Positive Discipline

Of late I have been reading a book called ‘Positive Discipline’ by Jane Nelson. I bought the book after I was flummoxed by a ‘surprise’ question in a parent questionnaire for school admissions. I say surprise, as I was supposed to sit right there at the school and answer the questions, without any access to the dear old web, and the question said ‘What are your views on the book?’. Having never read the book, with a sufficiently subdued parent ego, I wrote ‘I have not read the book’ in an illegible scrawl before going on to expound my own positive discipline guess response in more legible writing.

Anyway, I bough the book. In a nutshell, the book recommends making discipline a positive and not a punitive experience for children. It talks of treating children with respect, with due attention to their motivations and feelings. One of the most eye opening exercises in the book is the recommendation that parents should try to think back to their childhoods and try to identify situations when they felt encouraged and try to replicate that experience for the child while shunning the kind of experiences that made them feel discouraged. It also recommends that parents try to remember how they felt when they were ‘punished’ and evaluate if they want to subject their kids to the same.

Based on the philosophy of Alfred Alders and Rudolf Dreikurs, the book talks about childrens behavior being ‘goal oriented’ and that parents can gain amazing insight into their childrens mind through thinking of the child’s ‘goal’ for the behavior. For example, the babe has started throwing some tantrums on issues that were non issues before. When I tried thinking about the reason he would be doing that, I felt that he was crying, in his own way for more attention. I started, based on the books recommendations, giving him attention in small ways – such as more random hugs, silly jokes between the two of us, some ‘me time’ and it seemed to have helped the issue of tantrums.

Some of the telling insights are:

  • Children are great at figuring out their goals (like, I want Dad to love me more than my sister) but are terrible at interpreting the socially acceptable way of going about accepting it ( for example, the kid may feel crying at him once he comes home from work will achieve her goal whereas in effect it may make Dad more resentful)
  • Children want to ‘belong’ and feel ‘significant’ in their social environments. As you give them more responsibility socially and at home, they feel more significant and this improves their self esteem.
  • The goal of discipline should be to win children over and not win over children (i.e score a victory over them)
  • Discipline should be solutions oriented – deduce the childs hidden agenda or goal and find a solution for it, not punish him for it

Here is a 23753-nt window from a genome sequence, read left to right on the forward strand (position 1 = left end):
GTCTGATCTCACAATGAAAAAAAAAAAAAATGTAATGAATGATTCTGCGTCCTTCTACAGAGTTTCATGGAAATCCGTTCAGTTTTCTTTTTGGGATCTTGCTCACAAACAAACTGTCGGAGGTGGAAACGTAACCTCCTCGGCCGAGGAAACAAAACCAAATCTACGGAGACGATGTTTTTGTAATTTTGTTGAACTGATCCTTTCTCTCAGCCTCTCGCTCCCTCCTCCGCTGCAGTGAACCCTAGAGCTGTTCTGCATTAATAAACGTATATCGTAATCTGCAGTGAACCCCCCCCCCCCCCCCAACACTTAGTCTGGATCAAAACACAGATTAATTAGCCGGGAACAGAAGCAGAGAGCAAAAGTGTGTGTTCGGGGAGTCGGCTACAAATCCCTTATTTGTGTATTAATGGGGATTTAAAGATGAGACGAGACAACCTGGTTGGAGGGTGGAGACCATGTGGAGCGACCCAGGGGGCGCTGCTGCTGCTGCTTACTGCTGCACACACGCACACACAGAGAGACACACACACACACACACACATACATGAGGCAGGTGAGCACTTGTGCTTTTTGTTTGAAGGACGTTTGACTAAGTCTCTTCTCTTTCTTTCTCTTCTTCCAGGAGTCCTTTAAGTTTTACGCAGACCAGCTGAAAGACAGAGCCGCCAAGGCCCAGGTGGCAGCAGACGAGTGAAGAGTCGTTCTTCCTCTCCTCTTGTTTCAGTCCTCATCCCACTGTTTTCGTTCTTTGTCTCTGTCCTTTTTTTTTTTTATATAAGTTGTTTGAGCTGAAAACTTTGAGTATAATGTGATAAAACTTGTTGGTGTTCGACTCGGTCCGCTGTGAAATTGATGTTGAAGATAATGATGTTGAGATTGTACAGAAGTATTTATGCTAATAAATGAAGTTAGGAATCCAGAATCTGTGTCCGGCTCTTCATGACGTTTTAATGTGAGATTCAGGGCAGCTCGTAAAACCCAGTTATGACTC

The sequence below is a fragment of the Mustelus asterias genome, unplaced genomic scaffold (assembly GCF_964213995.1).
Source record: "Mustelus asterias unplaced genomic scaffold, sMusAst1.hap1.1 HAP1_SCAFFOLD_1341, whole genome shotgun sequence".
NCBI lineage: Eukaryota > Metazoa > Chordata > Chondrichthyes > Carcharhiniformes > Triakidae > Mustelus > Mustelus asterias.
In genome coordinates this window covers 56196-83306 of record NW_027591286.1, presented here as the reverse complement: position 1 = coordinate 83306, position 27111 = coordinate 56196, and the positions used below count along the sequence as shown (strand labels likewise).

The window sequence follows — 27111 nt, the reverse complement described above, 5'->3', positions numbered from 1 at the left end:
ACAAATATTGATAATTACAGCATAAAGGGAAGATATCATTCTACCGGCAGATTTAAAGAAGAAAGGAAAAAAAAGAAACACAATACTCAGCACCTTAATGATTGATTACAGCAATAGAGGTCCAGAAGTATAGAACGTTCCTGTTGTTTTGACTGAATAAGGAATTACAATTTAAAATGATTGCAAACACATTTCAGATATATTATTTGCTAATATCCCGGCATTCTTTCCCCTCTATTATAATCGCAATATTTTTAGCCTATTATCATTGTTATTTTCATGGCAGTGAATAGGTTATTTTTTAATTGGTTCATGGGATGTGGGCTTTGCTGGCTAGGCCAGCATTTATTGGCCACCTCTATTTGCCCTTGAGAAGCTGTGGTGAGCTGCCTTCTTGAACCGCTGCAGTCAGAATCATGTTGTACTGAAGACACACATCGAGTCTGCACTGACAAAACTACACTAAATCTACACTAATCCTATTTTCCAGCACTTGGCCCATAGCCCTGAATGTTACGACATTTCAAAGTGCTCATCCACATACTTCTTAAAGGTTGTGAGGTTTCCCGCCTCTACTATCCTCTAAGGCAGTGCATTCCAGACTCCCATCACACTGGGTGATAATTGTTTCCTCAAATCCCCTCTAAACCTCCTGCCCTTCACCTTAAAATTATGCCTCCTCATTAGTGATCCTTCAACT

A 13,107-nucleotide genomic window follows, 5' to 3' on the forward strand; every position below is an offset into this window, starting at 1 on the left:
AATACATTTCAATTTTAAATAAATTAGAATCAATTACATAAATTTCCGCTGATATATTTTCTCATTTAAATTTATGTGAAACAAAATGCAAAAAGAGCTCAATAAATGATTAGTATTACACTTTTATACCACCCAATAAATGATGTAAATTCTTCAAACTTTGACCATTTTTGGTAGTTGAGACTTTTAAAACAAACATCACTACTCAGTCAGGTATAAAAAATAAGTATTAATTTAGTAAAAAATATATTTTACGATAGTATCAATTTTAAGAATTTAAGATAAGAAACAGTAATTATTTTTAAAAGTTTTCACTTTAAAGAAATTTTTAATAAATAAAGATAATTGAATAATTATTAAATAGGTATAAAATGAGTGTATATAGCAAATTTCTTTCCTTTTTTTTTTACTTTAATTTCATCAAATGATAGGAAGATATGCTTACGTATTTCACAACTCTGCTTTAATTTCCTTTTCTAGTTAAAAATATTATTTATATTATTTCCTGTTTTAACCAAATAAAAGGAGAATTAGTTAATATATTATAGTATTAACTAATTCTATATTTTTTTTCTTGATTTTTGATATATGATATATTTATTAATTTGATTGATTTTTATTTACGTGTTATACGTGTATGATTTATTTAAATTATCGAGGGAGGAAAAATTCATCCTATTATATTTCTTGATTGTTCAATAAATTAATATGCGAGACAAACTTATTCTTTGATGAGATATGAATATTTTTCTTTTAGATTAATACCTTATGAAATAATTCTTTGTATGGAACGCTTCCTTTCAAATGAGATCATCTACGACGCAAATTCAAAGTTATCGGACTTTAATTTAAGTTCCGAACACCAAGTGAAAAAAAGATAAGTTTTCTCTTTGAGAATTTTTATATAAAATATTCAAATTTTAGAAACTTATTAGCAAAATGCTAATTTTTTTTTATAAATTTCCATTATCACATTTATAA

• Teach self discipline and long term behavior not short term fixes. For example, recommend a ‘positive time out’ where everyone cools off instead of the Supernanny version of timeouts.

Having said all that, I dont recommend following it verbatim. Some of the ideas seem too utopian. The examples are plenty, but the discourse on what parents do wrong is stronger than suggestions on how parents could make it right.

I had greatest discomfort in the concept of class and family ‘meetings’ to resolve problems. In a class/family meeting, the group discusses all problems facing them as a team and try to come up with solutions as a whole. So for example, if one child is throwing paper airplanes in class, all the kids get to say what can me the ‘solution’ to this issue – i.e. what the paper throwing child will need to do to make amends. While I can still buy having a family meeting with my preschooler and baby and their dad once a week, armed with an ‘agenda’ and a binder for the minutes, I dont think it will work in a classroom context for everyone. The theory that kids can put their friends on the ‘agenda’ and then have the whole class recommend solutions for than ‘friend’ seems like a concept which creates huge peer pressure on kids who may be different. There is so much pressure on kids to conform to stereotype, I cant help thinking that having your teacher and friends sit in a circle and judge you may be a stifling and not ‘encouraging’ experience.

I think it has some eye opening theories, so I would say read it and adopt it to your style. If we can reduce and end punishments, even timeouts, why not give it a shot?

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  1. Anonymous

    I think some of the suggestions are impractical but like you say, its a new perspective on looking at it through kids eyes.

  2. Indrani

    Thanks for sharing a new prespective of disciplining our precious little ones. I’ll try to get a copy of the same, i.e in case its available here.

  3. sarmila

    thanks for the topic

  4. Khushi

    Thanks all of you! Indrani, some of the concepts may be more ‘Americanized’ but its worth a read I think

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